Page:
Listen to the wonderful sounds from these native songbirds as it hum sweet sound to bring life back to the world. Listen the tweets from 15 common birds that you may encounter in your birdwatching walk.
Songs from 15 Common Native Songbirds
- GREAT TIT
- HOUSE SPARROW (mistake sorry must be Eurasian tree sparrow (Passer montanus)
- BLUE TIT
- SONG THRUSH
In the rest of this article, I listed down the list of common native songbirds that you should listen out to as the the urban soundscape returns to its usual pitch.
These feathered native songbirds with their attractive plumage have long attracted birdwatchers and photographers. Many of these species also have unique, even melodious calls. Catch them out as the city slowly return back to life.
GREATER RACKET-TAILED DRONGO – ELEGANT NATIVE SONGBIRDS
This bird is an elegant-looking forest denizen, with an iridescent sheen to its feathers and two prominent tail streamers. But it can be mischievous – and loud. It is known for mimicking the calls of other birds and even mammals, such as the long-tailed macaque.
Scientists are still not sure why the birds do this, but one possibility is that doing so allows them to get more food when they forage in large flocks comprising other species.
This bird looks like a flamenco dancer with its feathers of black and red. It prefers areas with thicker vegetation, and is more often sighted in places such as the central nature reserves, offshore island, as well as gardens.
This bird has a call that sounds like a car’s horn. A nocturnal species, it frequents cemeteries at night, and is known in Malaysia as burung tukang kubur, which means the graveyard nightjar.
CHANGEABLE HAWK EAGLE
This bird is regarded as a rare resident breeder. But anecdotal evidence suggests that the eagles are adapting well and can be increasingly heard in urban areas.
This species has a loud screech. As the birds travel in large flocks in the evening, they are often heard more than seen. This bird is considered globally threatened, but seems to be doing well in some countries like Singapore.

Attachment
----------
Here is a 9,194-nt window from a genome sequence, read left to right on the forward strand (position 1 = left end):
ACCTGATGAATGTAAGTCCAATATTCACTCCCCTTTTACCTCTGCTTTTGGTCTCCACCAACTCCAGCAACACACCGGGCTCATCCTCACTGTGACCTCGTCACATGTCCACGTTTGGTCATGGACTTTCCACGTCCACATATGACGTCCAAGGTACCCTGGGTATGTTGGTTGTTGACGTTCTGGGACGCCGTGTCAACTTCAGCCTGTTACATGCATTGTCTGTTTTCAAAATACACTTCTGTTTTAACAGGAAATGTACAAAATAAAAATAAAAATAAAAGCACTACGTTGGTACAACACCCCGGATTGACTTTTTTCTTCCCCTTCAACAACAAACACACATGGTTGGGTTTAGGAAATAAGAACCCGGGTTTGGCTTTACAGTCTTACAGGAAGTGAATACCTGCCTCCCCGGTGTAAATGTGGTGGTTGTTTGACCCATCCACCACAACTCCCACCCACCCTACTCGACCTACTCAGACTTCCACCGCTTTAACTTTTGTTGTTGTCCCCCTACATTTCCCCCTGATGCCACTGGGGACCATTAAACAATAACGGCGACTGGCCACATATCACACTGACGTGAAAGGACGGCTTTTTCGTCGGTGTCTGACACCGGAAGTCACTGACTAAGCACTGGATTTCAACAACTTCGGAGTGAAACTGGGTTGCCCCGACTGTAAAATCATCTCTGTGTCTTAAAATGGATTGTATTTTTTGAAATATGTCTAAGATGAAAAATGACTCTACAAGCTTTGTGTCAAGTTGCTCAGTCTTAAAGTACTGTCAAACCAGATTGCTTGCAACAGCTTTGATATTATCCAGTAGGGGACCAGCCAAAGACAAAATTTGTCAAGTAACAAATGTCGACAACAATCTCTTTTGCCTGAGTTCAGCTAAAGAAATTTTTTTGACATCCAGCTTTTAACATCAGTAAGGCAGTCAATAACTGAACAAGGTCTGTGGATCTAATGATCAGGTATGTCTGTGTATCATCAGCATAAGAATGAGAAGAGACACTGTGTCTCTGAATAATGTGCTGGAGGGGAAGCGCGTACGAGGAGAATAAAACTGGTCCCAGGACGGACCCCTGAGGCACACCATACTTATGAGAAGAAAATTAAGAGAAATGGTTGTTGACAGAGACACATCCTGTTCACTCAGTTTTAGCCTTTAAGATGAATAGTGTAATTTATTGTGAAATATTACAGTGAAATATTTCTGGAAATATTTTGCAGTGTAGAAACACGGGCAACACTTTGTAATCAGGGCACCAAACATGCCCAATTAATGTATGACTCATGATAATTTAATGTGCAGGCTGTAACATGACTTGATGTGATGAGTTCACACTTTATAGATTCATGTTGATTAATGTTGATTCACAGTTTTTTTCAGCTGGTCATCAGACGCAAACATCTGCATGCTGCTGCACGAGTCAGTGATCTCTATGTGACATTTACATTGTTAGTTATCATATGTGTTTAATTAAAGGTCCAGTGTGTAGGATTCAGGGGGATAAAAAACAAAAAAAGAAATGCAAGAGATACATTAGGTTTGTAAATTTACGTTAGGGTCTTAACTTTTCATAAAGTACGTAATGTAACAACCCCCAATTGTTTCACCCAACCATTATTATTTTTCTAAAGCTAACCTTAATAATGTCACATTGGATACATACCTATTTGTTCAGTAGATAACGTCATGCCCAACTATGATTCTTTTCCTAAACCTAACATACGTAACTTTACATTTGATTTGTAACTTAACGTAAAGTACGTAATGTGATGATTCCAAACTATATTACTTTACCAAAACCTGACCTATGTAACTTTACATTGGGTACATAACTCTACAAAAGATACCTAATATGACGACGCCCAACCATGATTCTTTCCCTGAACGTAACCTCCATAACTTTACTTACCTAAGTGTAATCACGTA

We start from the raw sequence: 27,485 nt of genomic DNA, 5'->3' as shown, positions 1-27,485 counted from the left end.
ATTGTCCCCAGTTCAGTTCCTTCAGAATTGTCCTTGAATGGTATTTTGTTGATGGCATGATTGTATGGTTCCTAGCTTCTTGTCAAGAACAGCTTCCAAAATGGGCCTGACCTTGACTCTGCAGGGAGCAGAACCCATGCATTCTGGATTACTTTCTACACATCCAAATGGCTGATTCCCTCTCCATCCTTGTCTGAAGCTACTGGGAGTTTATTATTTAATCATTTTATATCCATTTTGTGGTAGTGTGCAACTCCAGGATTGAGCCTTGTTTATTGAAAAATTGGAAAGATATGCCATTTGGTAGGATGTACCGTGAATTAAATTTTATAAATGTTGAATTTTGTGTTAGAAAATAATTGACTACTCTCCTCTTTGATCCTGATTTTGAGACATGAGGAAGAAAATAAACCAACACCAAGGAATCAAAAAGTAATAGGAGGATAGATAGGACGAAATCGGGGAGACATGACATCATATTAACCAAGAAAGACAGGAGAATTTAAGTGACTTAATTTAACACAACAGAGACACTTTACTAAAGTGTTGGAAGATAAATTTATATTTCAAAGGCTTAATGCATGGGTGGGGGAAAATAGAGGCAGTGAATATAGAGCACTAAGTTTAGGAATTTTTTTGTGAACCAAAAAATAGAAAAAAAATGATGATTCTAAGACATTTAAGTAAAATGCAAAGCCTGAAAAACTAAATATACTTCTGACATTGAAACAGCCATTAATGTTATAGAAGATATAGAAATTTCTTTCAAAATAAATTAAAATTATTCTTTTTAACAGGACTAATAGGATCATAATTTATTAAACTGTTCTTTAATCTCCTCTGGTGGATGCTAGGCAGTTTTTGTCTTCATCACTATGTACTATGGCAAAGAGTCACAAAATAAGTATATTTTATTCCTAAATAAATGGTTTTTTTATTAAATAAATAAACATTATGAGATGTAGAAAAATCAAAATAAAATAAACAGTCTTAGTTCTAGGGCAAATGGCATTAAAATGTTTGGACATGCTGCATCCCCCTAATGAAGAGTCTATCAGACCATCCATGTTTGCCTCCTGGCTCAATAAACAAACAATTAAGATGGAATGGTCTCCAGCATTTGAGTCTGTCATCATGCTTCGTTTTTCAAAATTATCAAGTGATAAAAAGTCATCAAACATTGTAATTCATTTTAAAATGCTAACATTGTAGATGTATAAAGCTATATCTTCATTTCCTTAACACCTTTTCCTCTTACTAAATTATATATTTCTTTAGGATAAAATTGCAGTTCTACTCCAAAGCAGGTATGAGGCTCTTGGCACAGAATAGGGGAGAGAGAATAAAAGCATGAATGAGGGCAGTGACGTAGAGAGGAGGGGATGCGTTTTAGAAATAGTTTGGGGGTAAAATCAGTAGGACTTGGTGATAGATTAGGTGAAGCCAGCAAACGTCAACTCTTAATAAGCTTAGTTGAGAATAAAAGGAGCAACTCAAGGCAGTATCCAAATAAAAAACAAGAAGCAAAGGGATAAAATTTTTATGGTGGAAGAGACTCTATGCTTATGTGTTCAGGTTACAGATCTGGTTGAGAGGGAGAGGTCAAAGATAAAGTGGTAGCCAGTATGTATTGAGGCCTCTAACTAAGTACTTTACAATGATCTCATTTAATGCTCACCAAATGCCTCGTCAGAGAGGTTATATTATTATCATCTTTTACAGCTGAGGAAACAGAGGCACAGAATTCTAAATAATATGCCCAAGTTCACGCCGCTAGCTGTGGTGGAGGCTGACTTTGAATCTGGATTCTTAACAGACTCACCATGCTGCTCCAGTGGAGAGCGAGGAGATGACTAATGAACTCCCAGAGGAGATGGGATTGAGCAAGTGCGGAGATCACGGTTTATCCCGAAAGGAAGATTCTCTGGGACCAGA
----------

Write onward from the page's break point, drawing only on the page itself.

One of the more common birds in tropical countries, the black-naped oriole was featured on the $500 bill of the Bird Series currency notes issued by the Monetary Authority of Singapore between 1976 and 1984. The birds are often seen in housing estates, as well as in parks and gardens.
BLUE-CROWNED HANGING PARROT
This small parrot has bright green feathers and a dark blue crown on its head. Originally a forest species, it has become increasingly common over the past decade, and can be seen in urban greenery.
This bird has feathers that are duller in colour compared with other flamboyant birds, but what it lacks in appearance, it makes up for with its workmanship. The tailorbird earned its name from the way it builds its nest by stitching leaves together. This can be found in most housing estates and parks, keeping to overgrown areas and parkland.
WHITE-BELLIED SEA EAGLE
One of the most common raptors, the white-bellied sea eagle builds its nest on tall structures, such as trees peeking through the forest canopy. The eagles feed on seafood such as fish and crabs, and have been seen dropping crabs from a height to break their shells before eating them.
They are often spotted near water bodies in nature areas.
This bird has a cloak of turquoise feathers that makes it easy to spot. The species is not particularly dependent on water sources, and is often found in parkland and well-wooded areas inland. The bird feeds on insects and small vertebrates, such as cockroaches and lizards.